(17) MORE CHRISTMAS LOOT. Matt Kordelski showing off the C3P0 leg lamp:

Seems like the “major award” from toy story. Except its C3P0 and R2-D2 from Star Wars!


(18) TOO SOON? That’s the Serenity, done in gingerbread.


(19) AN EARLY START ON NEXT CHRISTMAS. A piece by Robert Evans called “The Secret, True History of ‘Jingle Bells, Batman Smells’” appeared on Cracked last year, but it’s still worth linking to as Evans traces the roots of this Jingle Bells parody deep into the 19th century.

(20) BEST COMICS OF 2016. We previously posted the link to another NPR best of list – here’s the link to NPR’s selection of the best comics and graphic novels of 2016.

(21) DOCTOR APPROACHING. The Doctor Who Season 10 trailer was released ahead of last night’s Christmas special.

[Thanks to JJ, David K.M. Klaus, Chip Hitchcock, John King Tarpinian, and Michael J. Walsh for some of these stories. Title credit goes to File 770 contributing editor of the day Kip W.]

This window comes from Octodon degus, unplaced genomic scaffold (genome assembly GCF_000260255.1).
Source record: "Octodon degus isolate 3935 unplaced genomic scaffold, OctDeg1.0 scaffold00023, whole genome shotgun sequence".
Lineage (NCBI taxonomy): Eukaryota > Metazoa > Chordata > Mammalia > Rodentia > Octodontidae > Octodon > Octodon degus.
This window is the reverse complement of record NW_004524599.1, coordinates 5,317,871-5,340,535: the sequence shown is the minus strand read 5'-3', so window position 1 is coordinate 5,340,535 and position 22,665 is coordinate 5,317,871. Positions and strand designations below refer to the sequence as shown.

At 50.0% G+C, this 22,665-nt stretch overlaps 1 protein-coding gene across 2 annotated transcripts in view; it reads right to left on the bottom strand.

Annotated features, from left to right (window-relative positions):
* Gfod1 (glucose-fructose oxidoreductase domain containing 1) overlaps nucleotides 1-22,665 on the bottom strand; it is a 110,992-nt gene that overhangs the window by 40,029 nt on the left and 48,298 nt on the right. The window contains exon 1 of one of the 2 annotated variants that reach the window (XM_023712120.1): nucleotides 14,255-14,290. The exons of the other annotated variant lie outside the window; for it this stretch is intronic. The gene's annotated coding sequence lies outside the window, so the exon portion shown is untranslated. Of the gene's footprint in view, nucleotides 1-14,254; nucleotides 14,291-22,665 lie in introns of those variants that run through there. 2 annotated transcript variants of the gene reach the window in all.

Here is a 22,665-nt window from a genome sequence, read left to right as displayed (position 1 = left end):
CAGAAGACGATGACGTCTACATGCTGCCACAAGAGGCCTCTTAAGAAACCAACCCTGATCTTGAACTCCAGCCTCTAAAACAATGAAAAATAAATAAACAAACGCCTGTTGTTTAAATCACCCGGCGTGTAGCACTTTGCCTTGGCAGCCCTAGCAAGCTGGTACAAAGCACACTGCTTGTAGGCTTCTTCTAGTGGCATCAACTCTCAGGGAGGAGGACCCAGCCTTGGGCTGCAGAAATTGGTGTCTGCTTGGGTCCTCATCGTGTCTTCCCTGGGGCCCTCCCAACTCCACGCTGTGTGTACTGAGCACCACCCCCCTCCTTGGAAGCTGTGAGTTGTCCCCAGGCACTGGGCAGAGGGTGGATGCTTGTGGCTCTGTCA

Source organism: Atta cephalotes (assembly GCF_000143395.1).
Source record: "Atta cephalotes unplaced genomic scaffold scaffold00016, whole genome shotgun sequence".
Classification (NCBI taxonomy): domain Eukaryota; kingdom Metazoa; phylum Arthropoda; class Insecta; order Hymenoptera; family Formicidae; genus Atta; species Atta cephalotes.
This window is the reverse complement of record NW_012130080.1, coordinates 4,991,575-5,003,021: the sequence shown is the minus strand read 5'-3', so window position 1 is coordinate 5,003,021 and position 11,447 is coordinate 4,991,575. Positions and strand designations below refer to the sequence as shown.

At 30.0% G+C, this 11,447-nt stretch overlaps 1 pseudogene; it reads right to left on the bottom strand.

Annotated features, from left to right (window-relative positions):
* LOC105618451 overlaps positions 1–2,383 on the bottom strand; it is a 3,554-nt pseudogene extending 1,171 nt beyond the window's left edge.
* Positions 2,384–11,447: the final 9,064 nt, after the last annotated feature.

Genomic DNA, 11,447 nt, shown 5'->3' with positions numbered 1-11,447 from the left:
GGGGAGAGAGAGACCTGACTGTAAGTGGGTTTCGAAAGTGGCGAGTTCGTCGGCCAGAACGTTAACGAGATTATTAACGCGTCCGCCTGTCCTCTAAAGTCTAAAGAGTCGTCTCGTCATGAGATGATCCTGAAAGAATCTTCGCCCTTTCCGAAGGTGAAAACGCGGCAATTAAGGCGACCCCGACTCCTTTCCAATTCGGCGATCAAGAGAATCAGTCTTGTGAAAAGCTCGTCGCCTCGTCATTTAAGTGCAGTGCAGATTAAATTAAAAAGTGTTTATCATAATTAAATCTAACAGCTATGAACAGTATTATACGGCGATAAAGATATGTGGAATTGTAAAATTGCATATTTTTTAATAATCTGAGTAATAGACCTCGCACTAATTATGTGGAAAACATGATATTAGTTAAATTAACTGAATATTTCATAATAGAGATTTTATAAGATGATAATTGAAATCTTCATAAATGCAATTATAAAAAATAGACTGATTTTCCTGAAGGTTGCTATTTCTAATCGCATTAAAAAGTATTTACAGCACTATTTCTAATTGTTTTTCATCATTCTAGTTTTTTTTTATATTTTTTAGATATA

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73 thoughts on “Pixel Scroll 12/26/16 Yippee Ki-yay, Pixel-Scroller!

  1. @Robert Whitaker Sirignano

    That has been my first thought with some of these departures. In those parts of the world where life expectancy is in the 75-80 year range, putting down a 90+ year marker is a pretty good sign of a life well lived.

    I’m not happy to see the passing of any of these folks, but none of them will make/break 2016 for me.


  2. The best way to handle time zones in software is to treat is as a display property (like whether to have commas in a decimal number) and not as part of the time itself. So the computer should store all times in the same format, e.g. Greenwich Mean Time (or just a count of seconds from a date in the distant past). When it needs to display a time to a user, it uses the user’s profile to figure out which time zone to use.